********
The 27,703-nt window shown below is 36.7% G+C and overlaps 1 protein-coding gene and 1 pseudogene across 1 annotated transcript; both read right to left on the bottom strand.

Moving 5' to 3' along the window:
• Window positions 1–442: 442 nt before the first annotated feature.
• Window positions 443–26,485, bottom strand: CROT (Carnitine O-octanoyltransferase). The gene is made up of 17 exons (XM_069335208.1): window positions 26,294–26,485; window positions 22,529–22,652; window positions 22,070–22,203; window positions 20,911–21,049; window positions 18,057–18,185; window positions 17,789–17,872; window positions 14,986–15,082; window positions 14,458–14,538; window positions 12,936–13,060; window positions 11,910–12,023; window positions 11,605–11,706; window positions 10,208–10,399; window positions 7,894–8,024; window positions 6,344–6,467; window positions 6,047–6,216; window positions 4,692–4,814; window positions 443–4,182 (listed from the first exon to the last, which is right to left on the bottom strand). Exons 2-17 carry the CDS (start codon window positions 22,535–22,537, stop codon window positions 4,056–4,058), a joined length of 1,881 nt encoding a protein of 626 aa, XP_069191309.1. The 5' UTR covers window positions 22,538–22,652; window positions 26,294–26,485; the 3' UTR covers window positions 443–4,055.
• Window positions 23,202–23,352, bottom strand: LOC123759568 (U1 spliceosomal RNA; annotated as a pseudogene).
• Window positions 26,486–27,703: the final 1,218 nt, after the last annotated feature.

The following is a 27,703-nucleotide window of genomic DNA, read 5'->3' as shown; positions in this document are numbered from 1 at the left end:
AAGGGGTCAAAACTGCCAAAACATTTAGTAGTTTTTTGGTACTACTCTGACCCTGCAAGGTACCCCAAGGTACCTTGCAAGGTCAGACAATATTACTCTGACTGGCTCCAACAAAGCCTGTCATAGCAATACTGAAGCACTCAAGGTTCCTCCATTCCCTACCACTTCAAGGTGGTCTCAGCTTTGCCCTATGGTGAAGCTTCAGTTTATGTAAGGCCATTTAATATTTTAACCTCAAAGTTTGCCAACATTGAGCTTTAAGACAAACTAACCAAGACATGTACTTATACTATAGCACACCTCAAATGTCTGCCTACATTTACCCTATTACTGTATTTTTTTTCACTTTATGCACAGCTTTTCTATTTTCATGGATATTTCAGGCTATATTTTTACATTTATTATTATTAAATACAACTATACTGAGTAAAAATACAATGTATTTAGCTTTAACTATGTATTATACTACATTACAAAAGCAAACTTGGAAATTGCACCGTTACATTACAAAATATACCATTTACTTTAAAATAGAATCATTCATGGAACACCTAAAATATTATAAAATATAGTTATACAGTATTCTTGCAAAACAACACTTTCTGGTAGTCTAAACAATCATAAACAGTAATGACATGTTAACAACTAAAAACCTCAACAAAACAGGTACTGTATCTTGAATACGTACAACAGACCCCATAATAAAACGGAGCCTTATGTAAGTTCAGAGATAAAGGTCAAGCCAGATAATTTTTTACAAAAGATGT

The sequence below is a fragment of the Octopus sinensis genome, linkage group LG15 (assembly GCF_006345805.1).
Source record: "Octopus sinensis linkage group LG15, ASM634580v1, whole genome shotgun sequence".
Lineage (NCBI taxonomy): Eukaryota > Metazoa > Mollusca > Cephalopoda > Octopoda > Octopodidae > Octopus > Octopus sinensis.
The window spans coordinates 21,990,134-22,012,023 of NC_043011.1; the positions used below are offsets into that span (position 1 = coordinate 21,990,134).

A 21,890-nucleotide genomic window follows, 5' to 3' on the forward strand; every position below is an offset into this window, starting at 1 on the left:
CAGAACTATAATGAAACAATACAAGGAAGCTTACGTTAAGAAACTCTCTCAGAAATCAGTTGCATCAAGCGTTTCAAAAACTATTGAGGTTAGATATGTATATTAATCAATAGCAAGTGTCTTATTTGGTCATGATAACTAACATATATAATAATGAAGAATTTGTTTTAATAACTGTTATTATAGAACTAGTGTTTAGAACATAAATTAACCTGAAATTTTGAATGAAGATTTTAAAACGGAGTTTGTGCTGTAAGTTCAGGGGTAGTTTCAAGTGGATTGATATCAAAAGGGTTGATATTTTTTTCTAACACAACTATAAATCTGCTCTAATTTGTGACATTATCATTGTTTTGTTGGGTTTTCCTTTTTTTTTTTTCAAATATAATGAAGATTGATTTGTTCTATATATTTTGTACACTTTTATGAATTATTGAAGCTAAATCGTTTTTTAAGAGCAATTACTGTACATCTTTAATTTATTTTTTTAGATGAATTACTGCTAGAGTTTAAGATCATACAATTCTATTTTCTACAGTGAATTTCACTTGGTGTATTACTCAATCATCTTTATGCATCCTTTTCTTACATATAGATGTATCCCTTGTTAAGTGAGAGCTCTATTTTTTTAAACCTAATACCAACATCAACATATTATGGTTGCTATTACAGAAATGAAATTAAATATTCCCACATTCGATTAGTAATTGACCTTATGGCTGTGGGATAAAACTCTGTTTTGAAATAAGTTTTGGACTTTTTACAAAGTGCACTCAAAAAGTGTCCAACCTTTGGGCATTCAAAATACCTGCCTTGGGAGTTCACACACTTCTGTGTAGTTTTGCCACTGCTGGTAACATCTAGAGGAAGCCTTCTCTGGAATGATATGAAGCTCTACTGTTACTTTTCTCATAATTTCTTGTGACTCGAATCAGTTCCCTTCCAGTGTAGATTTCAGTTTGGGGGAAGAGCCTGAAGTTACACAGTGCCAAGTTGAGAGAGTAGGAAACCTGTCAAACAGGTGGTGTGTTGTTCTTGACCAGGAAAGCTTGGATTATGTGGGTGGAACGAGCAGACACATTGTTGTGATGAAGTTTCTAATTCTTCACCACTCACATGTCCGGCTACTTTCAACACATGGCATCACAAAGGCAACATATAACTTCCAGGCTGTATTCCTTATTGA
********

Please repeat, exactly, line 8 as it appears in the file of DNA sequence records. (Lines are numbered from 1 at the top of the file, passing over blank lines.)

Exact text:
AAGGGGTCAAAACTGCCAAAACATTTAGTAGTTTTTTGGTACTACTCTGACCCTGCAAGGTACCCCAAGGTACCTTGCAAGGTCAGACAATATTACTCTGACTGGCTCCAACAAAGCCTGTCATAGCAATACTGAAGCACTCAAGGTTCCTCCATTCCCTACCACTTCAAGGTGGTCTCAGCTTTGCCCTATGGTGAAGCTTCAGTTTATGTAAGGCCATTTAATATTTTAACCTCAAAGTTTGCCAACATTGAGCTTTAAGACAAACTAACCAAGACATGTACTTATACTATAGCACACCTCAAATGTCTGCCTACATTTACCCTATTACTGTATTTTTTTTCACTTTATGCACAGCTTTTCTATTTTCATGGATATTTCAGGCTATATTTTTACATTTATTATTATTAAATACAACTATACTGAGTAAAAATACAATGTATTTAGCTTTAACTATGTATTATACTACATTACAAAAGCAAACTTGGAAATTGCACCGTTACATTACAAAATATACCATTTACTTTAAAATAGAATCATTCATGGAACACCTAAAATATTATAAAATATAGTTATACAGTATTCTTGCAAAACAACACTTTCTGGTAGTCTAAACAATCATAAACAGTAATGACATGTTAACAACTAAAAACCTCAACAAAACAGGTACTGTATCTTGAATACGTACAACAGACCCCATAATAAAACGGAGCCTTATGTAAGTTCAGAGATAAAGGTCAAGCCAGATAATTTTTTACAAAAGATGT